Breathability and longer time spent racing are the most important factors in play here, because those who are serious about sim racing with full rigs want to make the most of their equipment. That often means racing sessions of four or more hours at a time.
Probably the biggest downsides of fabric involve the vulnerability of stains simply not coming out, and most fabrics not ageing very well. A lot of fabric types will become bunched up and start losing their elasticity, which can lead to sagging parts of your seat cover.
It depends on the type of fabric that covers the chair, of course, and because of this fact you’ll often find these seats are combined with some kind of vinyl leather. This way, the fabric is used for its breathability in the back of the chair while a type of “leather” gives the chair some more longevity.
However, a lot of people overall just prefer fabric seats, and this comes back to the fact that a lot of race drivers in actuality practice using such seats. Playseat especially boasts of how they design their seats with feedback from said racing drivers, and almost every one of the racing seats they offer come with a fabric covering.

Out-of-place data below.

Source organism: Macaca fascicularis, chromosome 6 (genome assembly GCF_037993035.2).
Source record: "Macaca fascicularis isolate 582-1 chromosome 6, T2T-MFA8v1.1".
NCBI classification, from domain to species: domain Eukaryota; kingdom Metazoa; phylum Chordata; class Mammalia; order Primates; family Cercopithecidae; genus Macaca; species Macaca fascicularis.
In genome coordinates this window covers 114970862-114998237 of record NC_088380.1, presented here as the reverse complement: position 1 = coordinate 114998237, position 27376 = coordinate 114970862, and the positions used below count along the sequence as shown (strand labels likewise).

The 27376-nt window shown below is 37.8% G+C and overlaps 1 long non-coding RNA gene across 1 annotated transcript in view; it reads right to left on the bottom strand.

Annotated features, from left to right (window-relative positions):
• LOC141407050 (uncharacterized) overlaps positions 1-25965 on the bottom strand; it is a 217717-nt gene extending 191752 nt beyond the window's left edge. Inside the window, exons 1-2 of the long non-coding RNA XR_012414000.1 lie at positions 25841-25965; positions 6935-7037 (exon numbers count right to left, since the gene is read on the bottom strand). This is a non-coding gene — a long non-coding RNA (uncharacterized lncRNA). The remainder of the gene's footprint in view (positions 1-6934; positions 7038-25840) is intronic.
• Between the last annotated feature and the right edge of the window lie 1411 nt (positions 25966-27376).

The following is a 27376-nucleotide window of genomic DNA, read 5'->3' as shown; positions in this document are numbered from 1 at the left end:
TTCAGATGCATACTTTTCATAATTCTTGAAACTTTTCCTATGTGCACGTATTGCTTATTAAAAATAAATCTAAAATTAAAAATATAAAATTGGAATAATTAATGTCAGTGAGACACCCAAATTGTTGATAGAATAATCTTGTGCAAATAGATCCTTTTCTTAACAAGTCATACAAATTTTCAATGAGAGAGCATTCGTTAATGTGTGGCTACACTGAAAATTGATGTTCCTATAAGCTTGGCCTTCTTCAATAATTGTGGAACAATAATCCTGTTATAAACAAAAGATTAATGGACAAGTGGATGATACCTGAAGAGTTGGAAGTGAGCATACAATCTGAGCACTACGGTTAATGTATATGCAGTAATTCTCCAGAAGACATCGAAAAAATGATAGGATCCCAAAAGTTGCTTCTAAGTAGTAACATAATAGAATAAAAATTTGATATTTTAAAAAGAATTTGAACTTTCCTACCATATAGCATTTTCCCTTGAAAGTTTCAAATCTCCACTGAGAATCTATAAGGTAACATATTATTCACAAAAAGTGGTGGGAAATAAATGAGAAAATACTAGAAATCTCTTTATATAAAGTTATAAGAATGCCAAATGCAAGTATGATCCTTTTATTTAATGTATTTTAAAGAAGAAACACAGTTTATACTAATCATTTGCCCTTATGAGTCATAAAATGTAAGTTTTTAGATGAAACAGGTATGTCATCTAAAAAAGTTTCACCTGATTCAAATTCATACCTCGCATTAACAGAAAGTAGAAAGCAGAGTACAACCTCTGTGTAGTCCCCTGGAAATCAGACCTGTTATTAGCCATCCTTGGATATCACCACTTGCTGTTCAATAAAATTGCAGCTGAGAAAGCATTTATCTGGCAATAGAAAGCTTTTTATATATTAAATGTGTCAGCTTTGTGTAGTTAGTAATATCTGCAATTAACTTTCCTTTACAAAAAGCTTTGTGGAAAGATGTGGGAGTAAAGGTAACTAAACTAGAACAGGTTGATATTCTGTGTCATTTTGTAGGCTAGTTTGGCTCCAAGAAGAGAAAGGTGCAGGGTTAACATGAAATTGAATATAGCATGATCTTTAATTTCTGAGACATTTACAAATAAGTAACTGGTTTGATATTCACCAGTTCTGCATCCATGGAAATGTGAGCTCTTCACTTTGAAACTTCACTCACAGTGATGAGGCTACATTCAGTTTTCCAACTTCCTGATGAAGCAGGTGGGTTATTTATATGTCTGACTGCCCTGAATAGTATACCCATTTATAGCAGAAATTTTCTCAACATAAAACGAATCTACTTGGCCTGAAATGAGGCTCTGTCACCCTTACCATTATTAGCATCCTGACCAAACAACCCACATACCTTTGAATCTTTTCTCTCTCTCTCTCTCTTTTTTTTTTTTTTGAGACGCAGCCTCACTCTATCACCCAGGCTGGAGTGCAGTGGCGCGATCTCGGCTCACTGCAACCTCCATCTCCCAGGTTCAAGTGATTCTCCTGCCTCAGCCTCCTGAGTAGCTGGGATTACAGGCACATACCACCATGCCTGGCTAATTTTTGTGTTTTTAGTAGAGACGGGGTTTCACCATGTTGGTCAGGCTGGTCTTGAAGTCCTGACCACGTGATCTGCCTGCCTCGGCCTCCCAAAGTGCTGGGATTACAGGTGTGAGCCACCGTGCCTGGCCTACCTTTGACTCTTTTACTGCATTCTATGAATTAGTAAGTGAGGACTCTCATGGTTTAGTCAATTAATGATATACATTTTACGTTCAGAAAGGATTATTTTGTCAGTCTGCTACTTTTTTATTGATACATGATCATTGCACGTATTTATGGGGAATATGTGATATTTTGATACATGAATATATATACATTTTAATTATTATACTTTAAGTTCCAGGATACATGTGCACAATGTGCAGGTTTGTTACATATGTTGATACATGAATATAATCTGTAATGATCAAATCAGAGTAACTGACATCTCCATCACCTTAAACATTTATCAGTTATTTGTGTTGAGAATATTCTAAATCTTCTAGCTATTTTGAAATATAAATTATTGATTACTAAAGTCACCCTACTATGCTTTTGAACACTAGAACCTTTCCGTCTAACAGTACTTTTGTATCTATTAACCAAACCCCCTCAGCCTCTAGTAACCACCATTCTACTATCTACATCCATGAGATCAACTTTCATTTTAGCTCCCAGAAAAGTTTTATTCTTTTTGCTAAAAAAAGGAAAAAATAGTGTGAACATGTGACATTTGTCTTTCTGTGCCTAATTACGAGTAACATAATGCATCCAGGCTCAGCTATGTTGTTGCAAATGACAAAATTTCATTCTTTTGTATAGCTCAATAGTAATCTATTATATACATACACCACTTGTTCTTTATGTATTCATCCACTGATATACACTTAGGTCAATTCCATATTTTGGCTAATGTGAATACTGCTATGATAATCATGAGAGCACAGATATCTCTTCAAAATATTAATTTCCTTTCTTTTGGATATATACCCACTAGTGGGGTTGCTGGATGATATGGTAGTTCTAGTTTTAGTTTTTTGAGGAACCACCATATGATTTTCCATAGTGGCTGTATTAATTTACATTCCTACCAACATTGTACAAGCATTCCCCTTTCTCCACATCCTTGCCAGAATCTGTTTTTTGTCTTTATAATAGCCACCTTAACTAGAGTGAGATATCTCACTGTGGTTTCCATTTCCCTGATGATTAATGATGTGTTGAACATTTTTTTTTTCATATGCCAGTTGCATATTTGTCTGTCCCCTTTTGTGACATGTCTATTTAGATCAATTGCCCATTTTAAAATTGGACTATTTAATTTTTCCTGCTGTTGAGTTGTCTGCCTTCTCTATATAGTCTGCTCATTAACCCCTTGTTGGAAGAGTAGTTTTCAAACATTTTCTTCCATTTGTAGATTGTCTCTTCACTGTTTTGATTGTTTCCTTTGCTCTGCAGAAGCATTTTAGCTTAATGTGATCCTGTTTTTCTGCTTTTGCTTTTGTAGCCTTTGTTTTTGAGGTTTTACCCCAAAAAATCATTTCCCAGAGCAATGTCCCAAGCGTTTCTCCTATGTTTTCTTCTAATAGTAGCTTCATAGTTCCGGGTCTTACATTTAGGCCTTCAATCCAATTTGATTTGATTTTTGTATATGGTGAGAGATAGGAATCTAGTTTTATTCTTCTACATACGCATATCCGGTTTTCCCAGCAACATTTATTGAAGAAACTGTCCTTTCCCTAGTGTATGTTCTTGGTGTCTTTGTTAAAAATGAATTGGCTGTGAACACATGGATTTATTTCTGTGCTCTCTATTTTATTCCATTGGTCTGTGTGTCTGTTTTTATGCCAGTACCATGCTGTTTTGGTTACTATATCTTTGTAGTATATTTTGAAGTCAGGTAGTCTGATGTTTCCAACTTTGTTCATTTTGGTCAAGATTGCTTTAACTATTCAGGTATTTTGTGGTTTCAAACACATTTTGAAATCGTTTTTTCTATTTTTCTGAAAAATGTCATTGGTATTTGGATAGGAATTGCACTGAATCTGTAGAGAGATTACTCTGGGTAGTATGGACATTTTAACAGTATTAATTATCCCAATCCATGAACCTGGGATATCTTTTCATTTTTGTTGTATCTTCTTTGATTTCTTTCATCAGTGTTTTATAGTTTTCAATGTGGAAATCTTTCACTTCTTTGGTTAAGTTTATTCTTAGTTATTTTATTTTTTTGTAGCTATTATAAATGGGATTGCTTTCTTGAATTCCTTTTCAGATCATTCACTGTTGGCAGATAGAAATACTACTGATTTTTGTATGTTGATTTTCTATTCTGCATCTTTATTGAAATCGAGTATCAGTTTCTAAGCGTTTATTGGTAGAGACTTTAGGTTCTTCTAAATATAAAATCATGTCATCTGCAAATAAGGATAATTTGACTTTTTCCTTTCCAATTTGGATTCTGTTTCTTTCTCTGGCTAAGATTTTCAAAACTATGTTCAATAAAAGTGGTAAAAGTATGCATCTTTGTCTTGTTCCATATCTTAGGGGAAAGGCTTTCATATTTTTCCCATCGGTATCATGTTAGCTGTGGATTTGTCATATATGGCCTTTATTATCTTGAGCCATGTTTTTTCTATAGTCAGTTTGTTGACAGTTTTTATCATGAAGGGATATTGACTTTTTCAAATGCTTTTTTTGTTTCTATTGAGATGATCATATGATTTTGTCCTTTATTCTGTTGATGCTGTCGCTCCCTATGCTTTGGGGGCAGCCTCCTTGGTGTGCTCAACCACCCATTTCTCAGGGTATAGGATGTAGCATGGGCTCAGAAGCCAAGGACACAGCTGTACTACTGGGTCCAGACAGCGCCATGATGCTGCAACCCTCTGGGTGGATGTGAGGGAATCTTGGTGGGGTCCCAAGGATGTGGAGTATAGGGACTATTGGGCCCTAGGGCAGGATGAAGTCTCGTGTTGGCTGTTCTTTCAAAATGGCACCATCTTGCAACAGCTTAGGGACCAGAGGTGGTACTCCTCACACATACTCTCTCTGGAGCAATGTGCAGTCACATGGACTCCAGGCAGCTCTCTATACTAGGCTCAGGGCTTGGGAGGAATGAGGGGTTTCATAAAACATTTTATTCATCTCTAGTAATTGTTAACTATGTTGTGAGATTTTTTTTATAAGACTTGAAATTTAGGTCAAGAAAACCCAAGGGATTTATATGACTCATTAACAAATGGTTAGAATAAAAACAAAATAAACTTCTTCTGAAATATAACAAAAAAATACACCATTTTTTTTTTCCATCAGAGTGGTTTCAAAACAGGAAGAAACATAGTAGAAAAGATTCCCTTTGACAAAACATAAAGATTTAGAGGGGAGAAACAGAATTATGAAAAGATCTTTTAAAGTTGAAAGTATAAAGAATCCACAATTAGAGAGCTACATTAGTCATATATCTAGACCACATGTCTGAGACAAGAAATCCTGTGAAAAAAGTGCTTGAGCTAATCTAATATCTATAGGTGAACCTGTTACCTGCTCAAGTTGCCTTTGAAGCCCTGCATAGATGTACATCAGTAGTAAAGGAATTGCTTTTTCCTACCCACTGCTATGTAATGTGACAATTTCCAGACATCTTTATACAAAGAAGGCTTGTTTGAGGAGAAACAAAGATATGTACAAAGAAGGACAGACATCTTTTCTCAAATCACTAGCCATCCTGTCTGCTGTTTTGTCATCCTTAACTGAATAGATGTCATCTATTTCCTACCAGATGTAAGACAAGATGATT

Comfort and a certain tactility make these kinds of seats the favorite pick of professionals and casuals alike!
- Breathable: Undoubtedly the best kind of material covering for long racing stints due to the breathable fabric offering extra comfort and lack of over-heating
- Lots of Choice: Unlike PU leather, fabric-covered seats are available as all kinds of sim racing seats, including the more complex cockpit and motion-cockpit varieties
- Racer’s Pick: Racing drivers practice for races using fabric-covered sim racing seats, a clear indication that these seats are definitely best for the more competitive sim racers!
- Hybrid Options: If you don’t want a fully fabric-covered seat but want the same breathability, you can easily find seats covered with some parts vinyl leather and most parts fabric; making a more long-lasting choice